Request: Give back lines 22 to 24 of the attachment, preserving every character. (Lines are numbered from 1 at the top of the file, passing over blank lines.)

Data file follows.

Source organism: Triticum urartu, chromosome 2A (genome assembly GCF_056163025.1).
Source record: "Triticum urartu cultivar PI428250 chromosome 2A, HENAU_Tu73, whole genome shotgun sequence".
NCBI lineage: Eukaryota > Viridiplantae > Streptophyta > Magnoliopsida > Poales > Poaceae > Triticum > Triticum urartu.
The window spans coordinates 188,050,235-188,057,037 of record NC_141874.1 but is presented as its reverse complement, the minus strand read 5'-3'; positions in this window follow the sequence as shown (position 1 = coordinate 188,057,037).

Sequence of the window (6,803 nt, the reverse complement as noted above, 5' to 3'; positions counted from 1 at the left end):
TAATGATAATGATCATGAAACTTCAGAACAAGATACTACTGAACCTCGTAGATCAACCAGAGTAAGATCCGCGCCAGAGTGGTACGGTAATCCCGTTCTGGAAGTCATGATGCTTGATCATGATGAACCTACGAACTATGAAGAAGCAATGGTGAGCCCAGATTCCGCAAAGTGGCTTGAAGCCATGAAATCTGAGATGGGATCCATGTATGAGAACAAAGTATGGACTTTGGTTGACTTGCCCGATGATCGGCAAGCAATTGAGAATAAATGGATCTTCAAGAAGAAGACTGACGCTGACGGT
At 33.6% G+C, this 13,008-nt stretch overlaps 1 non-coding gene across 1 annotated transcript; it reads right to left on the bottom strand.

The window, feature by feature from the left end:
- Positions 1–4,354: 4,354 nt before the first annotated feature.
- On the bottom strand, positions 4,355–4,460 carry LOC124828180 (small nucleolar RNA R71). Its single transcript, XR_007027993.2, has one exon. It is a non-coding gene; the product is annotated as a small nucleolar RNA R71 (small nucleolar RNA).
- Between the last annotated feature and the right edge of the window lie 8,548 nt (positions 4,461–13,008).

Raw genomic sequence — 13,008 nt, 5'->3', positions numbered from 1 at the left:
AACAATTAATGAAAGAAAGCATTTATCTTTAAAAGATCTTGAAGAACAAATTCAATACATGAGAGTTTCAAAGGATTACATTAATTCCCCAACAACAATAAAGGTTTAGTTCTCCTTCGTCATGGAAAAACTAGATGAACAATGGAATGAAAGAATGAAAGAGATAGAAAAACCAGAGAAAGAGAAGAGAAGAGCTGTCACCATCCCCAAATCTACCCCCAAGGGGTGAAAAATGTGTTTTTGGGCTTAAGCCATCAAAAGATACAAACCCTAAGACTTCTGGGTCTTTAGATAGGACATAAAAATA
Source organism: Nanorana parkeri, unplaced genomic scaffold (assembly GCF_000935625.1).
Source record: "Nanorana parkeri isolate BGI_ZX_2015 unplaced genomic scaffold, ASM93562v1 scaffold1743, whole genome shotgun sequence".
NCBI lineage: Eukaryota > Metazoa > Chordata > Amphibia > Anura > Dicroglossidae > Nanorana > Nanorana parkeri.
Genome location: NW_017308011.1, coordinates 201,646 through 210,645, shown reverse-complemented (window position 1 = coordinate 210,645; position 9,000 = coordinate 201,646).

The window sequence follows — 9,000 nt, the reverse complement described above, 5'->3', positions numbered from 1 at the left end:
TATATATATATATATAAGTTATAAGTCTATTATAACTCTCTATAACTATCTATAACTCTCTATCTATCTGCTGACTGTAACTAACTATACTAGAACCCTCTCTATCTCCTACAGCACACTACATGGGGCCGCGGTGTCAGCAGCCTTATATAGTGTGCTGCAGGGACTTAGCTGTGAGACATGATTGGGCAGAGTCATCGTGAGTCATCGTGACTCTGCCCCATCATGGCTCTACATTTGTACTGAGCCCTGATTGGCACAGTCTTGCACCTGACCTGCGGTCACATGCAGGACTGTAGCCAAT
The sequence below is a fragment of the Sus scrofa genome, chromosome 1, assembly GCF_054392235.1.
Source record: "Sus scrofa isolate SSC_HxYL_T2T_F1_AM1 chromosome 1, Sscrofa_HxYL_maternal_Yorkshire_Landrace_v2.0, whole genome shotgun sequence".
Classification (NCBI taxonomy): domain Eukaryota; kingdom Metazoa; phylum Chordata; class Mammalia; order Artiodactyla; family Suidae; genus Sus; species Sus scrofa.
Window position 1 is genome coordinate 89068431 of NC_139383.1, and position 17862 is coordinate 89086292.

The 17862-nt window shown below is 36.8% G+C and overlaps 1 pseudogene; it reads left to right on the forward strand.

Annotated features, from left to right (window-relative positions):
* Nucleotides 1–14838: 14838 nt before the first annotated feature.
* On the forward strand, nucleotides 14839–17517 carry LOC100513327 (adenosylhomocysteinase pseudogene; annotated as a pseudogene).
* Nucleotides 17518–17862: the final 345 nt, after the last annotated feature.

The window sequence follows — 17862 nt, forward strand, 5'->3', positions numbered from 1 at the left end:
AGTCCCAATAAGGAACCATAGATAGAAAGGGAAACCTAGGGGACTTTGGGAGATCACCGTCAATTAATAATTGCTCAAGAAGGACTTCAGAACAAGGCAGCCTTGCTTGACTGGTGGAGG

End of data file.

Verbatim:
Classification (NCBI taxonomy): domain Eukaryota; kingdom Metazoa; phylum Chordata; class Mammalia; order Artiodactyla; family Suidae; genus Sus; species Sus scrofa.
Window position 1 is genome coordinate 89068431 of NC_139383.1, and position 17862 is coordinate 89086292.

The 17862-nt window shown below is 36.8% G+C and overlaps 1 pseudogene; it reads left to right on the forward strand.